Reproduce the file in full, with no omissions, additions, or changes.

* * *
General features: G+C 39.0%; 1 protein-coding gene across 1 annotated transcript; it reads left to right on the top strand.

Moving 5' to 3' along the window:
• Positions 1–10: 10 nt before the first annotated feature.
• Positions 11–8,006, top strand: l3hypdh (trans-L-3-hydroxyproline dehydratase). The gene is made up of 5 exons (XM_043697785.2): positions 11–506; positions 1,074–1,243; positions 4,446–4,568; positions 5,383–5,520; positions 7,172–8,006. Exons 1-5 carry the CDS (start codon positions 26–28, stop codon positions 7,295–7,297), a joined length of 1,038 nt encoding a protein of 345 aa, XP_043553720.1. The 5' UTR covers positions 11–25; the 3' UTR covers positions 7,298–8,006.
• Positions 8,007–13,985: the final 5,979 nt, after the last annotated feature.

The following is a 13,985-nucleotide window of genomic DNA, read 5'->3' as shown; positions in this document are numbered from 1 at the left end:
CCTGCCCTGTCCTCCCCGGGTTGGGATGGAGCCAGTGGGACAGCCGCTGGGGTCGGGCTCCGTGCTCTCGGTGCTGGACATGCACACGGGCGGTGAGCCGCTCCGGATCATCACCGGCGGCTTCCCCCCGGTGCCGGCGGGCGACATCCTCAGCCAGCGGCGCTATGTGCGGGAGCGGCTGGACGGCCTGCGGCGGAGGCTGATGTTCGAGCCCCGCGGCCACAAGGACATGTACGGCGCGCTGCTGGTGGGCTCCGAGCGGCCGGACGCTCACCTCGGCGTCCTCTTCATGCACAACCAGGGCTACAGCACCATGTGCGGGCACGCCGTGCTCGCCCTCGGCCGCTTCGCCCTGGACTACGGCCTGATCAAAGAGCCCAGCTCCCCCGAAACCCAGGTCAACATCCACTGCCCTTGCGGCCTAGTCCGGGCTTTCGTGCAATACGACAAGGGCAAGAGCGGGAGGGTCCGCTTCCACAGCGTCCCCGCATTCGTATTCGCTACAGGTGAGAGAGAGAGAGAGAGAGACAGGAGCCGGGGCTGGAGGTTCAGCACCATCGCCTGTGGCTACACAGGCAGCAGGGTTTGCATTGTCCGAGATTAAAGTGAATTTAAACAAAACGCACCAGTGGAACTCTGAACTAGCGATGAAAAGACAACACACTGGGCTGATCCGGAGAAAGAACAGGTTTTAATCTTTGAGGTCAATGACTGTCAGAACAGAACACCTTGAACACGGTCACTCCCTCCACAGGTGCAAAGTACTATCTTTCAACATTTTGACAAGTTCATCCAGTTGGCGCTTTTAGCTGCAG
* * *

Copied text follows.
General features: G+C 39.0%; 1 protein-coding gene across 1 annotated transcript; it reads left to right on the top strand.

Moving 5' to 3' along the window:
• Positions 1–10: 10 nt before the first annotated feature.
• Positions 11–8,006, top strand: l3hypdh (trans-L-3-hydroxyproline dehydratase). The gene is made up of 5 exons (XM_043697785.2): positions 11–506; positions 1,074–1,243; positions 4,446–4,568; positions 5,383–5,520; positions 7,172–8,006. Exons 1-5 carry the CDS (start codon positions 26–28, stop codon positions 7,295–7,297), a joined length of 1,038 nt encoding a protein of 345 aa, XP_043553720.1. The 5' UTR covers positions 11–25; the 3' UTR covers positions 7,298–8,006.
• Positions 8,007–13,985: the final 5,979 nt, after the last annotated feature.

The following is a 13,985-nucleotide window of genomic DNA, read 5'->3' as shown; positions in this document are numbered from 1 at the left end:
CCTGCCCTGTCCTCCCCGGGTTGGGATGGAGCCAGTGGGACAGCCGCTGGGGTCGGGCTCCGTGCTCTCGGTGCTGGACATGCACACGGGCGGTGAGCCGCTCCGGATCATCACCGGCGGCTTCCCCCCGGTGCCGGCGGGCGACATCCTCAGCCAGCGGCGCTATGTGCGGGAGCGGCTGGACGGCCTGCGGCGGAGGCTGATGTTCGAGCCCCGCGGCCACAAGGACATGTACGGCGCGCTGCTGGTGGGCTCCGAGCGGCCGGACGCTCACCTCGGCGTCCTCTTCATGCACAACCAGGGCTACAGCACCATGTGCGGGCACGCCGTGCTCGCCCTCGGCCGCTTCGCCCTGGACTACGGCCTGATCAAAGAGCCCAGCTCCCCCGAAACCCAGGTCAACATCCACTGCCCTTGCGGCCTAGTCCGGGCTTTCGTGCAATACGACAAGGGCAAGAGCGGGAGGGTCCGCTTCCACAGCGTCCCCGCATTCGTATTCGCTACAGGTGAGAGAGAGAGAGAGAGAGACAGGAGCCGGGGCTGGAGGTTCAGCACCATCGCCTGTGGCTACACAGGCAGCAGGGTTTGCATTGTCCGAGATTAAAGTGAATTTAAACAAAACGCACCAGTGGAACTCTGAACTAGCGATGAAAAGACAACACACTGGGCTGATCCGGAGAAAGAACAGGTTTTAATCTTTGAGGTCAATGACTGTCAGAACAGAACACCTTGAACACGGTCACTCCCTCCACAGGTGCAAAGTACTATCTTTCAACATTTTGACAAGTTCATCCAGTTGGCGCTTTTAGCTGCAG